In field vibration assessment of the piping in a reciprocating compressor plant
Dr. R.J. Fawcett, Dynaflow Research Group, 3rd International Rotating Equipment Conference (IREC); Pumps, Compressors and Vacuum Technology, Düsseldorf, 14 – 15 September 2016
For a number of years visible vibrations were noticeable in the process piping connected to a reciprocating compressor at a refinery, this was despite a pulsation analysis having been conducted at the design stage. The effects of these vibrations were also visible in the small-bore instrumentation pipes, even though they were braced back to the main run pipe. The operator of the plant was worried that fatigue cracks could occur, especially in the small bore lines, and therefore a study was conducted to determine how the vibration levels could be reduced and whether they were leading to stress levels exceeding the endurance limit.
To calculate the stress magnitudes arising in the piping, with a special emphasis on the small bore connections, a forced mechanical response analysis was performed using a numerical computer model. As well as using the as-built technical drawings the behaviour of the model was tuned to replicate the findings of in-field vibration measurements taken upon both the piping and the bracing. Tuning a piping model to replicate the dynamic behaviour of an operating piping system is not a trivial undertaking. Within this paper the effect of various factors that were given special attention in tuning (matching) the computational model will be discussed.
Special attention was given on how to ensure that the correct mechanical mode shapes were present in the model and that they were excited to the same level as in the field. These mode shapes were identified from the vibration measurements taken using a three-axis accelerometer. Factors such as equipment weights within the piping, and gaps and stiffnesses in the supporting deviate to varying degrees from those envisaged at the design stage in any piping system. Consequently the mechanical resonance modes predicted by the numerical model, initially based on the as-built technical drawings, exhibited some differences from those measured in the field. This was in terms of their shapes but also their response at a given excitation frequency.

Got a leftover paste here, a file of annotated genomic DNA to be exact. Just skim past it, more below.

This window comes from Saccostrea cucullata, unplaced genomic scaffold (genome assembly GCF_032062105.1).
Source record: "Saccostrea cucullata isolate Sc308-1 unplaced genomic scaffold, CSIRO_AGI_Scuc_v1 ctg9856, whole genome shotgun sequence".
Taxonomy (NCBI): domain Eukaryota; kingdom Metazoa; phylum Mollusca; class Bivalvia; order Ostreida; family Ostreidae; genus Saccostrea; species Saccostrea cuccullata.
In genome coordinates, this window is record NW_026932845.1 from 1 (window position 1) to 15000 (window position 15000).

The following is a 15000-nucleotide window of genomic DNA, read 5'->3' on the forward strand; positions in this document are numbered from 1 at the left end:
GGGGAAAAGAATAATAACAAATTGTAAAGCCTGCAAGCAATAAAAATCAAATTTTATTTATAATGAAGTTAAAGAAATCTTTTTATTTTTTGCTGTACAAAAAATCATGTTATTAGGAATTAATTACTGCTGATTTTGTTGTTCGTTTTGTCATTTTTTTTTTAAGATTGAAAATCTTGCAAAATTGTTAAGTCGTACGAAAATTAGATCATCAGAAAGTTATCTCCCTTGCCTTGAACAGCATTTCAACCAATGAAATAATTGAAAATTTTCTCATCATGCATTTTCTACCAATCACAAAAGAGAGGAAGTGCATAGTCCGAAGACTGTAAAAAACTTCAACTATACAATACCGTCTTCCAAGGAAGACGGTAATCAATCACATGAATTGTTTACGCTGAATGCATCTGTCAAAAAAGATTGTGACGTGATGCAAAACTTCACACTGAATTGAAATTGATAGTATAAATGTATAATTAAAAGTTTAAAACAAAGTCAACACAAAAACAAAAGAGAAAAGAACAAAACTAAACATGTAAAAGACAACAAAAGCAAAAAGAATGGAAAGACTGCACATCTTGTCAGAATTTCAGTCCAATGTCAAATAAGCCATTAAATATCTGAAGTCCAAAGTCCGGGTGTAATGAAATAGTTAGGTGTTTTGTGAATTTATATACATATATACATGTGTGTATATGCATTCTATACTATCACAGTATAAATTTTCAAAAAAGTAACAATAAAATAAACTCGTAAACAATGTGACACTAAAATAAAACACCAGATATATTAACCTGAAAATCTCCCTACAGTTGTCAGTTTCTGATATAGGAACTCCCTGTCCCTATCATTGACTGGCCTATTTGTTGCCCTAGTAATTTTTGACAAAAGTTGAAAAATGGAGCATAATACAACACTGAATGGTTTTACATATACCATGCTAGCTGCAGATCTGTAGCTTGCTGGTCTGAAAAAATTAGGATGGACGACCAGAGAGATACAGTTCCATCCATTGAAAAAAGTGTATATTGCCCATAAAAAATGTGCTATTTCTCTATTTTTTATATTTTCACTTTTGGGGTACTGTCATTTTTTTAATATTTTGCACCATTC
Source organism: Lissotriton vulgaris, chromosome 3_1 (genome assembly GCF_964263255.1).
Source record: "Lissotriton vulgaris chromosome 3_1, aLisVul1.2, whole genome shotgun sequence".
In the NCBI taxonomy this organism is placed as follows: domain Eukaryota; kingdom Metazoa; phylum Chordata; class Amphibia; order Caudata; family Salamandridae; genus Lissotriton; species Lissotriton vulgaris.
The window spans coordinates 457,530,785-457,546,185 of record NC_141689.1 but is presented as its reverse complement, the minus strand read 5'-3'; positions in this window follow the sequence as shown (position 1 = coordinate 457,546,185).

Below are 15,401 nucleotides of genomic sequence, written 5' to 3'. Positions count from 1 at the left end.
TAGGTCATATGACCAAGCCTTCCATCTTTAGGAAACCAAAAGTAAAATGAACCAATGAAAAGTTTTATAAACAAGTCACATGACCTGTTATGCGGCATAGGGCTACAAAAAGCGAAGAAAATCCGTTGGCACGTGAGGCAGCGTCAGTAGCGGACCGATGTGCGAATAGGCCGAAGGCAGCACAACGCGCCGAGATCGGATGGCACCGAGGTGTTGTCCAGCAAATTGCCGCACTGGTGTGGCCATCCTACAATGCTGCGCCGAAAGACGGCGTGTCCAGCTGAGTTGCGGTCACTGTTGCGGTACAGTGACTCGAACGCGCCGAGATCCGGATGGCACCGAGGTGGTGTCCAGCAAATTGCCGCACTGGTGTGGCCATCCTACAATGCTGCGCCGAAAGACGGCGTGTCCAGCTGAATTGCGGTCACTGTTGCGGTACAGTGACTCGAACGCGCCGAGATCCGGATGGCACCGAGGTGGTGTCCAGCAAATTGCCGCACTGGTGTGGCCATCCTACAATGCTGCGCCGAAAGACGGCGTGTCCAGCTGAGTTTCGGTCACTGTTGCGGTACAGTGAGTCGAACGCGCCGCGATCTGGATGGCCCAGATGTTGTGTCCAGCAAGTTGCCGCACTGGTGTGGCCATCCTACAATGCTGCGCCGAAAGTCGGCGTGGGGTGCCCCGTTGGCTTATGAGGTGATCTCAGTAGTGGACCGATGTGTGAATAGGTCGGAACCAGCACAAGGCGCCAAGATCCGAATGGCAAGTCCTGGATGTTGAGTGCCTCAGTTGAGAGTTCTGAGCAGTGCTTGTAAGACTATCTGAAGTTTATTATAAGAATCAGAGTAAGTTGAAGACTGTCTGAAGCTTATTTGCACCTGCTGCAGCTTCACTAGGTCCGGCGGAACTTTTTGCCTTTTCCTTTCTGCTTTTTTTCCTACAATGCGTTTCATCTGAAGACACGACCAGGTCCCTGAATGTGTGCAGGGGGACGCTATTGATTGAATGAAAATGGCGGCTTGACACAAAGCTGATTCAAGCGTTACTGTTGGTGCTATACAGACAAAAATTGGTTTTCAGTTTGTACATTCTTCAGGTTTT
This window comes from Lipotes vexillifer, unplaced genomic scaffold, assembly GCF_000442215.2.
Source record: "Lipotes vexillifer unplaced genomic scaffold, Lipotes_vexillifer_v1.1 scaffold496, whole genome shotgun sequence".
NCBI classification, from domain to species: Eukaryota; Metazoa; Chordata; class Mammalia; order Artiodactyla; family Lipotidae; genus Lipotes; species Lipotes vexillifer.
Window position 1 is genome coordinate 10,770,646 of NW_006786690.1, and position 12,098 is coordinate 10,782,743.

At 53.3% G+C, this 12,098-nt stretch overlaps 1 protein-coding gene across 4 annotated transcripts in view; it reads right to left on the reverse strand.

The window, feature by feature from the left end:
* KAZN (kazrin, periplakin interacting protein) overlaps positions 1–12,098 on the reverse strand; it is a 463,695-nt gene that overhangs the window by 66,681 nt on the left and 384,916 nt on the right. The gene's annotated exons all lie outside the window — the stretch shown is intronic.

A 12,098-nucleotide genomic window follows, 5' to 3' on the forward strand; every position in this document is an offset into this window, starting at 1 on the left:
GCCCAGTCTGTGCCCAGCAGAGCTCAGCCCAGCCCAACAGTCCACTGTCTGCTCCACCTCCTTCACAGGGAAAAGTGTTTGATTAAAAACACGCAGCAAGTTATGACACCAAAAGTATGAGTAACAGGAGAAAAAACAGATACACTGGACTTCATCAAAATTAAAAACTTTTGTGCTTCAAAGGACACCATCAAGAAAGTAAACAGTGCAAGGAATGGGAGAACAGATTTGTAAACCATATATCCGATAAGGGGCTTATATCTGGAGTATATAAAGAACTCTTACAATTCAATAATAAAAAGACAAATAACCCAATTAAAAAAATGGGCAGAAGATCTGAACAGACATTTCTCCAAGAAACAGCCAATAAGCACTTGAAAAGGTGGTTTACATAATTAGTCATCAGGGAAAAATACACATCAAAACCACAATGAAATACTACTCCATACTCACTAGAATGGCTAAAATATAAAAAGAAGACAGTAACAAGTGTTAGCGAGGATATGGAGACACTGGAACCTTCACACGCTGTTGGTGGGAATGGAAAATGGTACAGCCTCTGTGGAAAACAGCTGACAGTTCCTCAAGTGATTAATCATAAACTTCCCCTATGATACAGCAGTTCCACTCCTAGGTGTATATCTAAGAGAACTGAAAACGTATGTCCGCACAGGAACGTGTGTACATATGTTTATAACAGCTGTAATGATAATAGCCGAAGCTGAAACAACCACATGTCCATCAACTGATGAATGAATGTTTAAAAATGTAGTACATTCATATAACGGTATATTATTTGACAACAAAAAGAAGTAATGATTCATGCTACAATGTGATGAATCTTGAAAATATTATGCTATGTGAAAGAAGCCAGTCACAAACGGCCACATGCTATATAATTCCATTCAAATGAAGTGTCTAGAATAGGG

In tuning the model the stiffness of the spring loaded guide supports, both laterally and axially had to be varied, as well as the stiffness of the bracing of the small bore branches. Only by modifying these values was it possible to match the vibration amplitudes seen in the field with the computational simulation of the piping system. It is impossible to include these factors at the design stage and they are adressed by the requirement that all mechanical resonance modes should be above 2.4 times the compressor rotational speed. However unintensional installation factors could result in this margin not being met in the field, and thus this additional modelling step with a tuned model is required for determining the stress level and the margin of safety.
The output of the study was a robust set of conclusions to the operator of what changes should be made to ensure there was sufficient margin to prevent cracking in the line. The vibrations in the header lines were reduced using rigid supports where possible, given thermal expansion of the system, which have far fewer unknowns in their installation in the field than supports with pre-loaded springs. Additionally recommendations were given for the bracing and gussets on the small bore instrumentation lines so they were less sensitive to vibrations in the header.
In sharing this study though the intention is to increase the awareness of the factors that need to be considered when tuning a numerical piping model to replicate the field experience under a dynamic loading such as pressure pulsations. Thus increasing the accuracy of numerical simulations used for assessing potentially critical situations in the field.